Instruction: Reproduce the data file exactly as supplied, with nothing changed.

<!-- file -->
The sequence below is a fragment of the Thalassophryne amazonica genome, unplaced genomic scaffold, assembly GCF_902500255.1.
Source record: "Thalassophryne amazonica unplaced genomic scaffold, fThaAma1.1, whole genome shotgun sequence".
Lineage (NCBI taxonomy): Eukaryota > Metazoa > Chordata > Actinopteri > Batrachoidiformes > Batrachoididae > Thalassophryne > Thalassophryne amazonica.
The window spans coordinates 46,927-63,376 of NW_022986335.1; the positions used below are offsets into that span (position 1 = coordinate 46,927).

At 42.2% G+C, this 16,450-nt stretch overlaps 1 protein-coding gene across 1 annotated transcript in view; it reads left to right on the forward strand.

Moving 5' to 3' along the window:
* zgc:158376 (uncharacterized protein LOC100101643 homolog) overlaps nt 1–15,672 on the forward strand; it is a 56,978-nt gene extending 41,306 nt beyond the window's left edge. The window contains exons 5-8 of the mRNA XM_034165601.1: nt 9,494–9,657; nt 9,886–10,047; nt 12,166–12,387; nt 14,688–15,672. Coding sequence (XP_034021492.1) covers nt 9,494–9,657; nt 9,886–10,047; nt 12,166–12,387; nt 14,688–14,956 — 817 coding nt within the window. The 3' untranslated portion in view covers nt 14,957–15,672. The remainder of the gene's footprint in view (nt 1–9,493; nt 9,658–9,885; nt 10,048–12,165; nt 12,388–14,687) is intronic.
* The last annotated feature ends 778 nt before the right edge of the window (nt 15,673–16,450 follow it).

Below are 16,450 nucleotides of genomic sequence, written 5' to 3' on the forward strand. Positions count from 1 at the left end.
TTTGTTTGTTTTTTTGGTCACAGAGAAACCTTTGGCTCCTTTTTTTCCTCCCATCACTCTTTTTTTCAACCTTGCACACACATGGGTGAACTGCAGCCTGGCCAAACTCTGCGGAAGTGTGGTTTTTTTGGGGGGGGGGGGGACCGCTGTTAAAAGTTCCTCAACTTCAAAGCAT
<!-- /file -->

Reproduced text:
The sequence below is a fragment of the Thalassophryne amazonica genome, unplaced genomic scaffold, assembly GCF_902500255.1.
Source record: "Thalassophryne amazonica unplaced genomic scaffold, fThaAma1.1, whole genome shotgun sequence".
Lineage (NCBI taxonomy): Eukaryota > Metazoa > Chordata > Actinopteri > Batrachoidiformes > Batrachoididae > Thalassophryne > Thalassophryne amazonica.
The window spans coordinates 46,927-63,376 of NW_022986335.1; the positions used below are offsets into that span (position 1 = coordinate 46,927).

At 42.2% G+C, this 16,450-nt stretch overlaps 1 protein-coding gene across 1 annotated transcript in view; it reads left to right on the forward strand.

Moving 5' to 3' along the window:
* zgc:158376 (uncharacterized protein LOC100101643 homolog) overlaps nt 1–15,672 on the forward strand; it is a 56,978-nt gene extending 41,306 nt beyond the window's left edge. The window contains exons 5-8 of the mRNA XM_034165601.1: nt 9,494–9,657; nt 9,886–10,047; nt 12,166–12,387; nt 14,688–15,672. Coding sequence (XP_034021492.1) covers nt 9,494–9,657; nt 9,886–10,047; nt 12,166–12,387; nt 14,688–14,956 — 817 coding nt within the window. The 3' untranslated portion in view covers nt 14,957–15,672. The remainder of the gene's footprint in view (nt 1–9,493; nt 9,658–9,885; nt 10,048–12,165; nt 12,388–14,687) is intronic.
* The last annotated feature ends 778 nt before the right edge of the window (nt 15,673–16,450 follow it).

Below are 16,450 nucleotides of genomic sequence, written 5' to 3' on the forward strand. Positions count from 1 at the left end.
TTTGTTTGTTTTTTTGGTCACAGAGAAACCTTTGGCTCCTTTTTTTCCTCCCATCACTCTTTTTTTCAACCTTGCACACACATGGGTGAACTGCAGCCTGGCCAAACTCTGCGGAAGTGTGGTTTTTTTGGGGGGGGGGGGGACCGCTGTTAAAAGTTCCTCAACTTCAAAGCAT